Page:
Biology and epidemiology of crown rot infection of strawberry caused by Phytophthora cactorum (Leb. and Cohn) Schroet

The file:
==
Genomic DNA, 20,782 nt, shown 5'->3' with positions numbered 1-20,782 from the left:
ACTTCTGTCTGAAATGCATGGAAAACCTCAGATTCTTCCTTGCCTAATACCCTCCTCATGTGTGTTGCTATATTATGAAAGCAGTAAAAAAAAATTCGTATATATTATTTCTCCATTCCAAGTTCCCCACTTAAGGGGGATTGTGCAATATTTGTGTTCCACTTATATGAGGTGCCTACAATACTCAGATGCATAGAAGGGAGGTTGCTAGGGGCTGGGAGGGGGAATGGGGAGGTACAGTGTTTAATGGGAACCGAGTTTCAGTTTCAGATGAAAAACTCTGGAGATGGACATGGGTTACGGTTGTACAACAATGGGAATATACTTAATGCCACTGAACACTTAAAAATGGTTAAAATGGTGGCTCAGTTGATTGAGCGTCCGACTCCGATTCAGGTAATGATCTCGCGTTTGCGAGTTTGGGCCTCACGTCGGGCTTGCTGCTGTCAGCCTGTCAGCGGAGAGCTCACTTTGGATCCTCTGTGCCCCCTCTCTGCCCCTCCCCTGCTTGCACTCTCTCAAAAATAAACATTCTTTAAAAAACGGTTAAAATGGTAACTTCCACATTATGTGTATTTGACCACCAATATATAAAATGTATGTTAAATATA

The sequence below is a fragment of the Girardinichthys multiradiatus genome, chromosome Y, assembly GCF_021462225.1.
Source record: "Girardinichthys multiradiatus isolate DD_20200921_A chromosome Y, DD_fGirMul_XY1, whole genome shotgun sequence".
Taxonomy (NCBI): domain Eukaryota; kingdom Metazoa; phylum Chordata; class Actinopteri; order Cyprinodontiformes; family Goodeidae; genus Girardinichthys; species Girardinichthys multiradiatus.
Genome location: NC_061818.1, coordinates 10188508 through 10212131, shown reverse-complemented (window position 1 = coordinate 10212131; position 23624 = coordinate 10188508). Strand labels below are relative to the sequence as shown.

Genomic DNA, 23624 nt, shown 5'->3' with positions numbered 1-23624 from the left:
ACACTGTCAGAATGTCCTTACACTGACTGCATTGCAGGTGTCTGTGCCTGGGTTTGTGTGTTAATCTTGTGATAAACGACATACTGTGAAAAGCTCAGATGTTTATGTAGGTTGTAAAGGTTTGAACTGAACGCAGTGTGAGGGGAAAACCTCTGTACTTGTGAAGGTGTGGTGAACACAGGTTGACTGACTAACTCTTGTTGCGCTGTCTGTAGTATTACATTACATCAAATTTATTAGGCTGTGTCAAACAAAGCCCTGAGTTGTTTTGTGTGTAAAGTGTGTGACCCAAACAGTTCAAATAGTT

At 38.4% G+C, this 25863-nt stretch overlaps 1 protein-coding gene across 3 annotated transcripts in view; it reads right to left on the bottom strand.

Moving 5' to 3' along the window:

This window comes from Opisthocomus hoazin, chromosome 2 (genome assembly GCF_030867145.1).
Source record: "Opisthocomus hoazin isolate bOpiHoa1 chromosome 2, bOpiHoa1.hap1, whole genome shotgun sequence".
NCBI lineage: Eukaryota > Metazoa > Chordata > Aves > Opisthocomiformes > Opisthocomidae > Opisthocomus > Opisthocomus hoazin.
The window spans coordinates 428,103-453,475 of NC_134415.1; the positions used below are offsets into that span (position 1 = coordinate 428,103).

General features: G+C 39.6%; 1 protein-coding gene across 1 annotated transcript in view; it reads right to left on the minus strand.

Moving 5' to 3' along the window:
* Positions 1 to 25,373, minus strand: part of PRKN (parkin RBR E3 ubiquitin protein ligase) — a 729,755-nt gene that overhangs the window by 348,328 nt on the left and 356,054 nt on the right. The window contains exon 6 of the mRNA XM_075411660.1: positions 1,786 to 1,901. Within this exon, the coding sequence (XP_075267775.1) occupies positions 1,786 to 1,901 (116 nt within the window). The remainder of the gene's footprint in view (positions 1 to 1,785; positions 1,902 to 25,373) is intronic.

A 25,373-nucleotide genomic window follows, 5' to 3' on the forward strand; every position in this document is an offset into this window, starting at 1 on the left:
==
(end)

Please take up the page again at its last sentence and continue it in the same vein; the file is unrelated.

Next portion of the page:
The effects of photoperiod, drought stress and cold storage treatments on the susceptibility of strawberry plants (Fragaria ananasa x Duch.) cvs. Tamella, Cambridge Favourite and Red Gauntlet to crown rot caused by Phytophthora cactorum (Leb. and Cohn.) Schroet. were studied. Infection and disease susceptibility were assessed by; a) the time from inoculation to first symptom appearance; b) measurement of crown necrosis; c) measurement of fungal colonisation by a comminution-colony count method developed during the study; d) detached leaf bioassay. The effect of photoperiod was assessed independently from photosynthetically active radiation and long day treatments consistently increased susceptibility; a result contradicting previous findings. Drought treatments applied prior to inoculation generally increased plants' resistance to colonisation and necrosis. Treatments applied after inoculation significantly reduced the level of colonisation capable of causing wilt symptoms. Cold storage treatments increased the susceptibility of plants to infection, colonisation and wilt symptom development. Susceptibility to infection by normally non-pathogenic isolates was also increased by cold treatments although no wilt symptoms resulted from these infections. Plants stored with latent infections developed immediate chronic symptoms when transplanted from cold storage. The mortality of these plants in the cold store also increased with storage time. Cold storage-enhanced susceptibility occurred irrespective of pathogen factors. Large-scale sudden collapse of cold-stored strawberry stands was caused by carriage of oospores through storage, either in soil or in scattered latent infections. P. cactorum produced the cell wall degrading enzymes (CWDEs) exo 1,4--galactanase and endo polygalacturonase in culture. Both enzymes were detected in infected plants. CWDE activities increased with colonisation and symptoms, and levels of PG and galactanase were significantly greater in cold-stored tissues than in controls but their importance in symptom expression and virulence was not conclusively demonstrated.